Tips for going plastic-free in 2021
- Credit: Sarah Lucy Brown
As society gets to grips with the ever-growing perils of climate change, people are constantly looking for ways to be more eco-friendly in their day-to-day lives. But no matter where you look, plastic is everywhere, and it can sometimes feel like a never-ending battle.
The most recent government statistics, published earlier this year, show that the total amount of plastic waste generated in the UK in 2014 was a whopping 4.9 million tonnes - and is on track to potentially increase to around 6.3 million tonnes by 2030. But it’s not too late.
Waging war on our throwaway culture and reliance on single-use materials is Catherine Winn, a Suffolk resident who back in February 2019 opened Clear to Sea – a totally-plastic free shop right here in Suffolk. A keen environmentalist, she has a number of tips to help you reduce your plastic footprint for 2021 and beyond.
“David Attenborough has always been inspirational, and more so now with his witness statement. I opened my shop with the emphasis on the need to protect our oceans from the horrendous dumping of plastic waste. I wanted to show people that food could be purchased without all of the unnecessary packaging and everyday items we use that could be sustainable, as opposed to single-use. Our plastic waste ends up being recycled, incinerated or sent to another country - and think about the millions of tonnes of plastic which are discarded into the ocean every hour.”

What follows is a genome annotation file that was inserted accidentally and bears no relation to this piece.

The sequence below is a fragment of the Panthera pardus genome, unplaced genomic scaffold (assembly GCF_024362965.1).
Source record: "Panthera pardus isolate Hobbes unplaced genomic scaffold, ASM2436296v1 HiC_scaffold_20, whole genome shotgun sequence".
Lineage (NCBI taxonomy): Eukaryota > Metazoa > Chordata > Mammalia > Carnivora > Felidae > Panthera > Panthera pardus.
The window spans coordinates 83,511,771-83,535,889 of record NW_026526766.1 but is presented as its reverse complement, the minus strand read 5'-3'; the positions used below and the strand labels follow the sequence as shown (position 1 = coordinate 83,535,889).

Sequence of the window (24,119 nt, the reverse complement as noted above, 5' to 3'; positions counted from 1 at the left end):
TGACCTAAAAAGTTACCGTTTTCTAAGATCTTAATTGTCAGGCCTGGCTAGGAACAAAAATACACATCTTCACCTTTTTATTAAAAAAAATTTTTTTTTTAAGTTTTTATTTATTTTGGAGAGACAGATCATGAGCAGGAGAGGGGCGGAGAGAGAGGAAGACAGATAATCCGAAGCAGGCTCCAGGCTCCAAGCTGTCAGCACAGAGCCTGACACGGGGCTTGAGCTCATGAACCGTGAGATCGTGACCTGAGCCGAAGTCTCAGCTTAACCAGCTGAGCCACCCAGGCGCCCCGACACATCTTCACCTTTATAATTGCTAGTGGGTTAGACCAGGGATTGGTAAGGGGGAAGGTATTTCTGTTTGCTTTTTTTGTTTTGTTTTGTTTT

Plastic is all around us, but which ones are our biggest culprits?
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“Most definitely single-use plastics. We use them on a daily basis - plastic bags are handed out in every retail outlet and street market, but why? There are so many reusable fabric bags that we could use instead.”
Research shows that plastic carrier bags take around 500 years to decompose, and even then, they don’t totally degrade. Instead, they photodegrade, becoming microplastics that continue to pollute the environment.
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So where you can, avoid plastic carrier bags and do your shopping with fabric tote bags.
Following plastic bags and single-use plastics, the second-worst offender is plastic bottles. The average UK person gets through an estimated 150 plastic water bottles a year – equating to more than three a week, with many ending up in rivers and seas. And that doesn’t account for the huge number of plastic bottles that can be found throughout our homes.
“During my last two years researching plastic-free options, the choice and range has increased, and the easiest place to reduce plastic usage is in our kitchens and bathrooms. For instance, one of the best solutions to help counterbalance all of the cleaning products that fill our supermarket shelves with rows of large plastic containers is to save those containers and refill them with alternative, plant-based, bio-degradable household liquids. These are becoming more and more popular as people choose to make a change.”